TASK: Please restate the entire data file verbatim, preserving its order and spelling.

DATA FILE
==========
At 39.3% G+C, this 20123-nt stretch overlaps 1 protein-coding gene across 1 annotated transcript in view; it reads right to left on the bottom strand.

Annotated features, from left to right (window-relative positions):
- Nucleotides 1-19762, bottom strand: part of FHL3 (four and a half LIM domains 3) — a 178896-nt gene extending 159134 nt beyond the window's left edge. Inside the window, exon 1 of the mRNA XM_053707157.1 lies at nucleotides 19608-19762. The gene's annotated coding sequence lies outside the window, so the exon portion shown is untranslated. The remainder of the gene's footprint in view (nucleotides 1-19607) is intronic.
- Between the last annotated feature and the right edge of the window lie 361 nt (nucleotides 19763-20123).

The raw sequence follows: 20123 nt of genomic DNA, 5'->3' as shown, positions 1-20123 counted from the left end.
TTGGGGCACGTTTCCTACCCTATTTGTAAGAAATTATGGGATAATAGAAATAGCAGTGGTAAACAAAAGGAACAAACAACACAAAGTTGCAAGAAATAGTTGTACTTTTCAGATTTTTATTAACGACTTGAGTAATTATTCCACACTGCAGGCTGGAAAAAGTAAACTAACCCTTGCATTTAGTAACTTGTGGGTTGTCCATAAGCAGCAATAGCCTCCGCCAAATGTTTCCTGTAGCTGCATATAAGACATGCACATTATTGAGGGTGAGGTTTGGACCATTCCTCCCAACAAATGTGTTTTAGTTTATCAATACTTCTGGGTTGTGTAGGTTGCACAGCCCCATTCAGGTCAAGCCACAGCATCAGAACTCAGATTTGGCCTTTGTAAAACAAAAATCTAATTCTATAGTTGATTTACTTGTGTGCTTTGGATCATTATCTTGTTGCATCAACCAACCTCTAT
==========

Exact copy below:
At 39.3% G+C, this 20123-nt stretch overlaps 1 protein-coding gene across 1 annotated transcript in view; it reads right to left on the bottom strand.

Annotated features, from left to right (window-relative positions):
- Nucleotides 1-19762, bottom strand: part of FHL3 (four and a half LIM domains 3) — a 178896-nt gene extending 159134 nt beyond the window's left edge. Inside the window, exon 1 of the mRNA XM_053707157.1 lies at nucleotides 19608-19762. The gene's annotated coding sequence lies outside the window, so the exon portion shown is untranslated. The remainder of the gene's footprint in view (nucleotides 1-19607) is intronic.
- Between the last annotated feature and the right edge of the window lie 361 nt (nucleotides 19763-20123).

The raw sequence follows: 20123 nt of genomic DNA, 5'->3' as shown, positions 1-20123 counted from the left end.
TTGGGGCACGTTTCCTACCCTATTTGTAAGAAATTATGGGATAATAGAAATAGCAGTGGTAAACAAAAGGAACAAACAACACAAAGTTGCAAGAAATAGTTGTACTTTTCAGATTTTTATTAACGACTTGAGTAATTATTCCACACTGCAGGCTGGAAAAAGTAAACTAACCCTTGCATTTAGTAACTTGTGGGTTGTCCATAAGCAGCAATAGCCTCCGCCAAATGTTTCCTGTAGCTGCATATAAGACATGCACATTATTGAGGGTGAGGTTTGGACCATTCCTCCCAACAAATGTGTTTTAGTTTATCAATACTTCTGGGTTGTGTAGGTTGCACAGCCCCATTCAGGTCAAGCCACAGCATCAGAACTCAGATTTGGCCTTTGTAAAACAAAAATCTAATTCTATAGTTGATTTACTTGTGTGCTTTGGATCATTATCTTGTTGCATCAACCAACCTCTAT